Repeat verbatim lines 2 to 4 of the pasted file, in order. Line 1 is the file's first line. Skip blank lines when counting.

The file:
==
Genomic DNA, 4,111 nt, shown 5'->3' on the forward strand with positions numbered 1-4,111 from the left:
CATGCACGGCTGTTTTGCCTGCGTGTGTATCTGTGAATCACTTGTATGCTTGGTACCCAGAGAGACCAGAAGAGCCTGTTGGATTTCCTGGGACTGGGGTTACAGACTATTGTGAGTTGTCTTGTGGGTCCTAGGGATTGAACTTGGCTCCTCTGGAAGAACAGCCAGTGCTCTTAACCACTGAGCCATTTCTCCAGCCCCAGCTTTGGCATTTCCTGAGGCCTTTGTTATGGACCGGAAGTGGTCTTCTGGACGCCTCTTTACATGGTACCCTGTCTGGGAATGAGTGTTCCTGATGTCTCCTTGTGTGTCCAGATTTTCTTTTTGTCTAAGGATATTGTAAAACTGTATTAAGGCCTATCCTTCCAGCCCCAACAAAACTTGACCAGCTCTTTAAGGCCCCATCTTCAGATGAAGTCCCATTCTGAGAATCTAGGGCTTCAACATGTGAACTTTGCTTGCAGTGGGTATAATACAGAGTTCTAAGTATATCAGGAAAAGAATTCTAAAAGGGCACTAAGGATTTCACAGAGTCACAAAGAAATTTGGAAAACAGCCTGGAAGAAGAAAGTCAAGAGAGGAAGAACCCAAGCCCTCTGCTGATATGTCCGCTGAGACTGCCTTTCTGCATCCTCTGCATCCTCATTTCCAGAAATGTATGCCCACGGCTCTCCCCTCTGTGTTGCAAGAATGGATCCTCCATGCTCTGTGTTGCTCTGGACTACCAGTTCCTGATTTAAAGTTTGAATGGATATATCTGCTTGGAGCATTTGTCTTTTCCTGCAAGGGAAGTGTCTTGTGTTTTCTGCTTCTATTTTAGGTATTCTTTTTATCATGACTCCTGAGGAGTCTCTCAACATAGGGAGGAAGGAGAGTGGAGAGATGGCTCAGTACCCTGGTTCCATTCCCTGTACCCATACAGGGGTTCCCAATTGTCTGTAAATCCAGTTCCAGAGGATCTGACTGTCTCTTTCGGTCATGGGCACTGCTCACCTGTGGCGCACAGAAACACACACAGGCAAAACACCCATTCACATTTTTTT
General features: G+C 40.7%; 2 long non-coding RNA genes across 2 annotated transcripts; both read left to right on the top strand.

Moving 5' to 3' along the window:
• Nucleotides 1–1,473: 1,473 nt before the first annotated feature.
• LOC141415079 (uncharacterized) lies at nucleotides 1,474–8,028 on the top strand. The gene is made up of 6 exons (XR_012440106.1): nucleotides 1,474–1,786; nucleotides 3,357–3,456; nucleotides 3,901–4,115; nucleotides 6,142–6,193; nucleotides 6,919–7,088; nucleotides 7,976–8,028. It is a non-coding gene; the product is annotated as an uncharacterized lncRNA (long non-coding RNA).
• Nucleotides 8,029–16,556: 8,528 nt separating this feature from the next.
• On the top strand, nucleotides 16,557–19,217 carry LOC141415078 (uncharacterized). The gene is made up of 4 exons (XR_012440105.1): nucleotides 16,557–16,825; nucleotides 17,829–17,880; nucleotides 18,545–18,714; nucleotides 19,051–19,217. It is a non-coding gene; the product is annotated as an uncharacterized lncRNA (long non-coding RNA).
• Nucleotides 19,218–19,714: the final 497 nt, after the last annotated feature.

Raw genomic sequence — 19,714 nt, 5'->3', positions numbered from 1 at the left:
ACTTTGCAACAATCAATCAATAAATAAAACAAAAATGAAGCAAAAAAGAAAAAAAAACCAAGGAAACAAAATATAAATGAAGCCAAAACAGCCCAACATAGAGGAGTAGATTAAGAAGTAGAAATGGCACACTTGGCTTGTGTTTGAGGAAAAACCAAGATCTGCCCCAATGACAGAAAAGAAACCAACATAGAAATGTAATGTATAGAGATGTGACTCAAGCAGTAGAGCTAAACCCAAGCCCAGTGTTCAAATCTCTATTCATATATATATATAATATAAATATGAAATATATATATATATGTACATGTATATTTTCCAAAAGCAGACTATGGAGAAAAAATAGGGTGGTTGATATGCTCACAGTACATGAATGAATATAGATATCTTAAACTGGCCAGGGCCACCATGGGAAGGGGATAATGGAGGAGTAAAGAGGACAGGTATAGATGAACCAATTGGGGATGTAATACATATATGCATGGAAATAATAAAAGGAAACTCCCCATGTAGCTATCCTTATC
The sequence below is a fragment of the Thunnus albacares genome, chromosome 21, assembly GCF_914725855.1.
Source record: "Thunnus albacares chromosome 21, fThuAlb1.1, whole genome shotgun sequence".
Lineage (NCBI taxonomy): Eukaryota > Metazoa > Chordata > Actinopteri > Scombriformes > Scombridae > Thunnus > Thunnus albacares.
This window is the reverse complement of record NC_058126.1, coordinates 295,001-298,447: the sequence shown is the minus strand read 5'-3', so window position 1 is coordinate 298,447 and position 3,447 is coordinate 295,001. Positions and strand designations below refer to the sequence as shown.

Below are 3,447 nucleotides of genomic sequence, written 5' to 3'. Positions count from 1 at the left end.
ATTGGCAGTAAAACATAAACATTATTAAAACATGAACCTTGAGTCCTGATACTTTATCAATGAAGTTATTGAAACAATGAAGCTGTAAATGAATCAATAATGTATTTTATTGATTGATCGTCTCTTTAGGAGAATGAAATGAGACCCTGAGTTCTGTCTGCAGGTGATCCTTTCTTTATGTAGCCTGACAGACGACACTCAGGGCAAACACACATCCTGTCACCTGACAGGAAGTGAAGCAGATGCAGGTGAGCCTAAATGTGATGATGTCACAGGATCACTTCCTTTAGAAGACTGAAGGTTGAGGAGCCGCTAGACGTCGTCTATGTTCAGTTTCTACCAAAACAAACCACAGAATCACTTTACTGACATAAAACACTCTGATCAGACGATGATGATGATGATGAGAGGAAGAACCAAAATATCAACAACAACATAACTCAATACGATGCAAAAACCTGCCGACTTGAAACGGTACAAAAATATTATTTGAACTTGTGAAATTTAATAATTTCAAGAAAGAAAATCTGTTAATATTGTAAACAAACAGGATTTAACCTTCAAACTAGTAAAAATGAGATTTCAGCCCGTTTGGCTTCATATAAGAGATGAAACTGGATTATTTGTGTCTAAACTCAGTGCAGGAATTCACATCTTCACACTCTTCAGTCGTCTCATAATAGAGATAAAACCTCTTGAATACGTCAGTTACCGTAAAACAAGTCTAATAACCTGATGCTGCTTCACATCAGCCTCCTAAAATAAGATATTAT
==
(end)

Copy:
CATGCACGGCTGTTTTGCCTGCGTGTGTATCTGTGAATCACTTGTATGCTTGGTACCCAGAGAGACCAGAAGAGCCTGTTGGATTTCCTGGGACTGGGGTTACAGACTATTGTGAGTTGTCTTGTGGGTCCTAGGGATTGAACTTGGCTCCTCTGGAAGAACAGCCAGTGCTCTTAACCACTGAGCCATTTCTCCAGCCCCAGCTTTGGCATTTCCTGAGGCCTTTGTTATGGACCGGAAGTGGTCTTCTGGACGCCTCTTTACATGGTACCCTGTCTGGGAATGAGTGTTCCTGATGTCTCCTTGTGTGTCCAGATTTTCTTTTTGTCTAAGGATATTGTAAAACTGTATTAAGGCCTATCCTTCCAGCCCCAACAAAACTTGACCAGCTCTTTAAGGCCCCATCTTCAGATGAAGTCCCATTCTGAGAATCTAGGGCTTCAACATGTGAACTTTGCTTGCAGTGGGTATAATACAGAGTTCTAAGTATATCAGGAAAAGAATTCTAAAAGGGCACTAAGGATTTCACAGAGTCACAAAGAAATTTGGAAAACAGCCTGGAAGAAGAAAGTCAAGAGAGGAAGAACCCAAGCCCTCTGCTGATATGTCCGCTGAGACTGCCTTTCTGCATCCTCTGCATCCTCATTTCCAGAAATGTATGCCCACGGCTCTCCCCTCTGTGTTGCAAGAATGGATCCTCCATGCTCTGTGTTGCTCTGGACTACCAGTTCCTGATTTAAAGTTTGAATGGATATATCTGCTTGGAGCATTTGTCTTTTCCTGCAAGGGAAGTGTCTTGTGTTTTCTGCTTCTATTTTAGGTATTCTTTTTATCATGACTCCTGAGGAGTCTCTCAACATAGGGAGGAAGGAGAGTGGAGAGATGGCTCAGTACCCTGGTTCCATTCCCTGTACCCATACAGGGGTTCCCAATTGTCTGTAAATCCAGTTCCAGAGGATCTGACTGTCTCTTTCGGTCATGGGCACTGCTCACCTGTGGCGCACAGAAACACACACAGGCAAAACACCCATTCACATTTTTTT
General features: G+C 40.7%; 2 long non-coding RNA genes across 2 annotated transcripts; both read left to right on the top strand.

Moving 5' to 3' along the window: